"Vanska's Mahler, though, felt all wrong"

Congrats to the Minnesota Orchestra on the completion of their European tour! There have been a number of stellar reviews (at least one posted to this blog earlier in the month), and Osmo seems to have the Midas Touch. But not entirely, if you’re to believe Edward Seckerson in The Independent.

For those of you who heard our live broadcast of this concert, what did you think of the Mahler 5? Post your comments here. And if you didn’t hear the concert, you can decide for yourself when Classical Minnesota Public Radio rebroadcasts this Proms concert on Monday Sept 4 at 8pm.

Half the Battle

The very beginning of a piece gives a composer an opportunity: to create atmosphere instantly, to present us with a striking idea . . . .sometimes half the battle is already won if the composer comes up with a good beginning, as Schubert does in the Fantasy that Brian Newhouse submitted just below.

So let me put in another plug for this piece. If you’ve never heard it before, do check out the opening measures (and then find the time to listen to the whole thing).

Menlo listening highlight

Schubert: Fantasy for Piano, Four Hands, in f, D. 940

Jeffery Kahane, Wu Han, piano

Listen to the piece Listen to the piece

I think Schubert must have had read some twisted, tragic story before sitting down to write this, because he’s so clearly trying to do the same with this music. He tells it as a story in four movements—four chapters, if you like—but each one flows without a break to the next. Jeffrey Kahane takes the lower part, while Wu Han plays ‘right hand.’ Afterward Jeffrey was telling me how surprised he was at the power of this particular Steinway, especially the low end, and that if he’d had another set of hands he would’ve covered his ears! (see post Menlo: noisy world)

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Dawn Upshaw News

Buried at the end of today’s Minnesota Orchestra tour journal in the St. Paul Pioneer Press was the most significant news:

“Later, the news arrives that Dawn Upshaw, who canceled her plans to sing on this tour, has been diagnosed with breast cancer, which has been caught early and for which there are high hopes for thorough recovery.”

I hope so too; she is a wonderful human being, and an incredibly gifted artist.

Complete article here.

Cleveland v Minnesota

Cleveland Orchestra musicians agreed to a new three-year contract that keeps their salaries in line with those of the nation’s other top orchestras. Base minimum (virtually everyone makes more) is $104,520 this year. The agreement was reached just in time for the orchestra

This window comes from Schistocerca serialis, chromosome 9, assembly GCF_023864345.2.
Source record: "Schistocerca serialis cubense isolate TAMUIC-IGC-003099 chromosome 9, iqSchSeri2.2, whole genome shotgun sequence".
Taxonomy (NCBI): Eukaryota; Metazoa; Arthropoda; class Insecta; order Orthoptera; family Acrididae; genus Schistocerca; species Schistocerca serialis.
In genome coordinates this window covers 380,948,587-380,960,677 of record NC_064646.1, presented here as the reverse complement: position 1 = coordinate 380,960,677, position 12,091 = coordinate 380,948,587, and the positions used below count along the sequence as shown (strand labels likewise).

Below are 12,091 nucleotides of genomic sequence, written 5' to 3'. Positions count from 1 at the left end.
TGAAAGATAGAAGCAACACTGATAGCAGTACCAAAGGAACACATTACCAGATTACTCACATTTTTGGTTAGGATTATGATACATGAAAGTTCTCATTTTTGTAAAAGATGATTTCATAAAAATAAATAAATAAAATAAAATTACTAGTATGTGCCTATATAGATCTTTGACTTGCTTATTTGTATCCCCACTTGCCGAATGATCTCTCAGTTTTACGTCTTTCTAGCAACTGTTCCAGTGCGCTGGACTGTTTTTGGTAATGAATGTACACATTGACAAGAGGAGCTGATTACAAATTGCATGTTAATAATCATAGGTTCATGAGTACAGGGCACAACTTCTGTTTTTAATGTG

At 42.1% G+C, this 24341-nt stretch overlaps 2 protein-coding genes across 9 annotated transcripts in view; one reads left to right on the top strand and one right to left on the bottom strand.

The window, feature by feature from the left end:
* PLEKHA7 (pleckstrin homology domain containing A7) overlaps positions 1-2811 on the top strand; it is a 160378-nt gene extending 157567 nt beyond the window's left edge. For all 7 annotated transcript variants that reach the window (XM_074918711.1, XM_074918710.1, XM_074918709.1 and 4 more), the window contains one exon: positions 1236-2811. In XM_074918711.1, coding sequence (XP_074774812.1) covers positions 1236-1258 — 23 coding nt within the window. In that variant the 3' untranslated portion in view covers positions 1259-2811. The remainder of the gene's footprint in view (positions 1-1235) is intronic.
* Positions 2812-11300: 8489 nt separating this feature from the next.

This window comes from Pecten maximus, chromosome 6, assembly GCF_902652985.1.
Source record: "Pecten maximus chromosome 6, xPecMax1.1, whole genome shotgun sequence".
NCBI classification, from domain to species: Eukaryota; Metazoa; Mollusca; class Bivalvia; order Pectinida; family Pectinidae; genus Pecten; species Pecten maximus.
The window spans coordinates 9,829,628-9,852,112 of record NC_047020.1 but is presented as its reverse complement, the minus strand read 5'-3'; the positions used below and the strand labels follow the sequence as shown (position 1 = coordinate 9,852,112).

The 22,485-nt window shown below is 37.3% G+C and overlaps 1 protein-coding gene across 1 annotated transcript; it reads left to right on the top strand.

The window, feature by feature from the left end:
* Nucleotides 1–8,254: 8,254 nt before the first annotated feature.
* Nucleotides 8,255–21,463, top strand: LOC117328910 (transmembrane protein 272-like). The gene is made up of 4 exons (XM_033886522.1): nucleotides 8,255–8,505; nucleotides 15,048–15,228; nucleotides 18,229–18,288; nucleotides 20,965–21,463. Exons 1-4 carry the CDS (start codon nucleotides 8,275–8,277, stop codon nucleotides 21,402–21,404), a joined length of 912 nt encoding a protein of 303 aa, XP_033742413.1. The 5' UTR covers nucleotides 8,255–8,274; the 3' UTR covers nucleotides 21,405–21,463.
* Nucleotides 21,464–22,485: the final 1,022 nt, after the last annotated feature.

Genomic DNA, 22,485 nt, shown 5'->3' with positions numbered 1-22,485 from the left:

Towards less savage breasts

On a nursing home visit a few years ago I was pleasantly surprised to see a woman playing familiar old songs and hymns on a celtic harp. She was a music therapist, and her instrument provided a nicely portable way of bringing some joy to some of the residents in their rooms without being too instrusive or loud.

It seems the celtic harp is finding its way into the recovery rooms of some hospitals as well. But the tunes on this playlist are not familiar ones. Apparently easily recognizable songs can trigger negative responses from patients. One harpist likes to use some very old tunes from a book called “The Healer’s Way: Soothing Music for Those in Pain.” There’s more in a story in today’s NY Times.

A lot of our listeners say they listen to classical radio because it’s “soothing.” Does that mean we should be playing more harp music?

Wolfgang Amadeus Cropart

It’s Minnesota State Fair time, when Minnesotans get in touch with their agricultural heritage, and yes, it’s true . . . I own a crop-art picture of Mozart.

Sorry I can’t post the image, but you can get a certain sense of what it might look like on this site, which contains other works by Lillian Colton, the artist who created the Mozart.

And if crop art, a. k. a. seed art, is a totally new concept to you: these are pictures made, mosaic-fashion, out of seeds, grains, and the like. When you commission a piece from Lillian Colton (which is how the Mozart portrait came to be), you also get a guide to the materials used. In this case, they were:


red clover

ground white corn

pine needles



white millet

pearled barley

Pluto, The Bringer of Ice to the Party

The International Astronomical Union has been meeting in Prague over the past week to determine, among other things, what is and what is not a planet. Today the assembled astronomers voted and the official definition is now “a celestial body that is in orbit around the sun, has sufficient mass for its self-gravity to overcome rigid body forces so that it assumes a … nearly round shape, and has cleared the neighborhood around its orbit.”

What this means is that Pluto is out. It is automatically disqualified because its orbit crosses that of Neptune. This also means that Gustav Holst had it pegged when his Suite for Large Orchestra, “The Planets” ended with Neptune. Since Pluto is now officially a “dwarf planet” (new designation) that also means that its name has been changed to Sneezy.

Menlo listening highlight

Mozart: Church Sonatas in F, K. 244; E-flat, K. 67; C, K. 336

Ani Kavafian, Tein-Hsin Wu, violin; Peter Wiley, cello; James Welch, organ

Listen to the piece Listen to the piece

These churchy pieces always make me smile, knowing a bit about the complexity of Mozart’s character, especially his delight in bathroom humor. But here he is being a good pious young man, and a professional composer trying to please his boss.

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